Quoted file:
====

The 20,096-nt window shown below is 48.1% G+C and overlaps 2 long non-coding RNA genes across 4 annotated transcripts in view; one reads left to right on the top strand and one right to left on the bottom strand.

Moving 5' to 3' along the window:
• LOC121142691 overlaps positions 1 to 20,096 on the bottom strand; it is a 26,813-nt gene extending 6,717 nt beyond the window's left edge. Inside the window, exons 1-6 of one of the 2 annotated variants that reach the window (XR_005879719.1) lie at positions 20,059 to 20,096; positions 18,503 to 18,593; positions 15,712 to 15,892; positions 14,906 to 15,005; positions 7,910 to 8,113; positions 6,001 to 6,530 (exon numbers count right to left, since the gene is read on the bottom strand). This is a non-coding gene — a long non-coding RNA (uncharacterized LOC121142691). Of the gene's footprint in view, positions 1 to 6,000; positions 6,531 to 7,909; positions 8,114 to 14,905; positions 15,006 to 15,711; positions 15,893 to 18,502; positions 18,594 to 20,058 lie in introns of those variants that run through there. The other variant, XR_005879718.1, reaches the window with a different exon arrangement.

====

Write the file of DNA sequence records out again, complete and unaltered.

The 20,096-nt window shown below is 48.1% G+C and overlaps 2 long non-coding RNA genes across 4 annotated transcripts in view; one reads left to right on the top strand and one right to left on the bottom strand.

Moving 5' to 3' along the window:
• LOC121142691 overlaps positions 1 to 20,096 on the bottom strand; it is a 26,813-nt gene extending 6,717 nt beyond the window's left edge. Inside the window, exons 1-6 of one of the 2 annotated variants that reach the window (XR_005879719.1) lie at positions 20,059 to 20,096; positions 18,503 to 18,593; positions 15,712 to 15,892; positions 14,906 to 15,005; positions 7,910 to 8,113; positions 6,001 to 6,530 (exon numbers count right to left, since the gene is read on the bottom strand). This is a non-coding gene — a long non-coding RNA (uncharacterized LOC121142691). Of the gene's footprint in view, positions 1 to 6,000; positions 6,531 to 7,909; positions 8,114 to 14,905; positions 15,006 to 15,711; positions 15,893 to 18,502; positions 18,594 to 20,058 lie in introns of those variants that run through there. The other variant, XR_005879718.1, reaches the window with a different exon arrangement.